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Friday, February 4, 2011

Montana February 2010 Part 8

Monday, Feb. 8, 2010
John and I ran dogs today. It was a picture perfect photo postcard day. The sun was shining brightly in a cloudless robin’s egg blue sky with fast hard packed snow and the temperature between 10-20 degrees.

I took ten dogs and John had nine. I ran the same big dogs I ran when I finished in 3 hours 55 minutes, with two additional yearlings. We got to Reservoir Lake in 60 minutes and turned around. Our return trip to the house took 45 minutes. This was much faster than my best run. John was letting all his dogs lope going downhill. I did the same at times in order to keep up with him.

On the back of a dogsled, you hear and see things you couldn’t on a motorized vehicle. At the turn around at Reservoir Lake I heard the sound of a steam engine blowing its whistle off in the distance. This high in the mountains there were no trains anywhere. It was the sound of a bull elk trumpeting. On a previous run a group of five deer jumped the trail in front of me. As long as I was with the dogs, I was part of the team.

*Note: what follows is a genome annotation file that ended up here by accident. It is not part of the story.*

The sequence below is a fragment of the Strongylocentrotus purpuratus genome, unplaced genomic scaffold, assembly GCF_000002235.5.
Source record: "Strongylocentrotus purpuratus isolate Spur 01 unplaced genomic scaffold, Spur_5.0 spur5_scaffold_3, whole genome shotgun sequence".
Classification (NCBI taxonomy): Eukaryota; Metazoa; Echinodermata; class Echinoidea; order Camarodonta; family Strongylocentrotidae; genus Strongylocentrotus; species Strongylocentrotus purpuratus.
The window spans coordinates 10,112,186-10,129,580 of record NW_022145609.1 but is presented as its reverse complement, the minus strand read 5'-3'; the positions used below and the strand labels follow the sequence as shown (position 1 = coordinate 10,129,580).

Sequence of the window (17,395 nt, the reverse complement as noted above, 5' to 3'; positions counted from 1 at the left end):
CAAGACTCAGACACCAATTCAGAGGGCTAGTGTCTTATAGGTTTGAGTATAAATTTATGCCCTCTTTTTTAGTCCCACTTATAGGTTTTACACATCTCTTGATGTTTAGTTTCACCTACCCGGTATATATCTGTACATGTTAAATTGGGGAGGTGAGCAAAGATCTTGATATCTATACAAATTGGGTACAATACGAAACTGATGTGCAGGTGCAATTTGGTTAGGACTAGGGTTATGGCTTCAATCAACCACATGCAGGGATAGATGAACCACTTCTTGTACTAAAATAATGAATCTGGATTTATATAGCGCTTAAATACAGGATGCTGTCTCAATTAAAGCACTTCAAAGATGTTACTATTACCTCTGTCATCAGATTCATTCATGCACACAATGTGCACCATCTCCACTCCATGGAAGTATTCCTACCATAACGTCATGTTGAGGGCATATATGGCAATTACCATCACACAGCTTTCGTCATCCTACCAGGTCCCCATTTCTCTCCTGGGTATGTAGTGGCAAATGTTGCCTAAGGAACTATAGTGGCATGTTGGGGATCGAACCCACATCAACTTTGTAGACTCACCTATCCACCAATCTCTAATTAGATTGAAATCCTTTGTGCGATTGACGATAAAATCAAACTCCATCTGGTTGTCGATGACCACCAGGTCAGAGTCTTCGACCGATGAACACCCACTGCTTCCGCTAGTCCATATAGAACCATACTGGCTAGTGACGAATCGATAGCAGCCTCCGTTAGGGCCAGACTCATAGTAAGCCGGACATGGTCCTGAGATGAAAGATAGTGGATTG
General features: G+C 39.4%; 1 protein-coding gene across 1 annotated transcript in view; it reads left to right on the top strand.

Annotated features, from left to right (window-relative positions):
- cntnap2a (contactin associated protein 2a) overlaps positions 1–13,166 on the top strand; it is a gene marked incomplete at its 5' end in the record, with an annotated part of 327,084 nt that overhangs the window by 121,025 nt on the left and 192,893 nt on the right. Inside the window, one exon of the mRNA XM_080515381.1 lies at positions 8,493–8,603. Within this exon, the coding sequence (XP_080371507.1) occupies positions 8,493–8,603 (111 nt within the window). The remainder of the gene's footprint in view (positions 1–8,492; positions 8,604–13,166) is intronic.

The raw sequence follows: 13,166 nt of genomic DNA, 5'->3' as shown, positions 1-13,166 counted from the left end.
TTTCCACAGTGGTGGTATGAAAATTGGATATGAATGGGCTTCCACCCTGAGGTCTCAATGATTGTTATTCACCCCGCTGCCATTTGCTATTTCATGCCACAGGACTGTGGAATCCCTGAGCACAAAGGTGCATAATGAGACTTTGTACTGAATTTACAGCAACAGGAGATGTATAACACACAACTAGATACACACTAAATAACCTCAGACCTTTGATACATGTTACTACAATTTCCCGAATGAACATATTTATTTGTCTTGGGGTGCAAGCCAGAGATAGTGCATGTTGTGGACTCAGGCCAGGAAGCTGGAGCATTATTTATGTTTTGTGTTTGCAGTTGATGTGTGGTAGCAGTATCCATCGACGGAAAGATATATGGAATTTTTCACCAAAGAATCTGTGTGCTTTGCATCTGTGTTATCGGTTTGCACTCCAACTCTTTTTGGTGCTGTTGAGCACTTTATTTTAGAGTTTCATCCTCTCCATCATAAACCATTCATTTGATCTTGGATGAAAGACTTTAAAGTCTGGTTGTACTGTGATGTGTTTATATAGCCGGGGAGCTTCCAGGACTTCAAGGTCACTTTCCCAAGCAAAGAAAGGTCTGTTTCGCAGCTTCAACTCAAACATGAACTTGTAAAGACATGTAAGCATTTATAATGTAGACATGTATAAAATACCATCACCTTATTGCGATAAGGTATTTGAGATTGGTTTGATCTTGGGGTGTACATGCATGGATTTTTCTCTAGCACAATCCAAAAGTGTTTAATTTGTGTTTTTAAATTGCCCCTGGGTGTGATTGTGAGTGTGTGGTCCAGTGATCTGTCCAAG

At the entrance to the dog yard we turned our teams down the main trail and continued to follow the race route. A little further on we stopped and John suggested we switch teams. I would be driving his race sled, the one he had just used to secure his ninth place finish in the stage race in Wyoming. It was like getting out of a minivan and getting into a corvette. I was humbled that he would trust me with it. We continued on with John goofing around, running up the hills beside the my sled then jumping on the sled bag and sitting like a tourist up front. A little farther down the trail he stopped and brought one of my dogs back to his sled to be carried in the bag. She had started to limp and could not run anymore. I had noticed her gait change a few times while I had her, but she always got back into her usual gait. I still had to learn how to tell when a dog wasn’t running right. She had a mild strain and would be fine with some rest.

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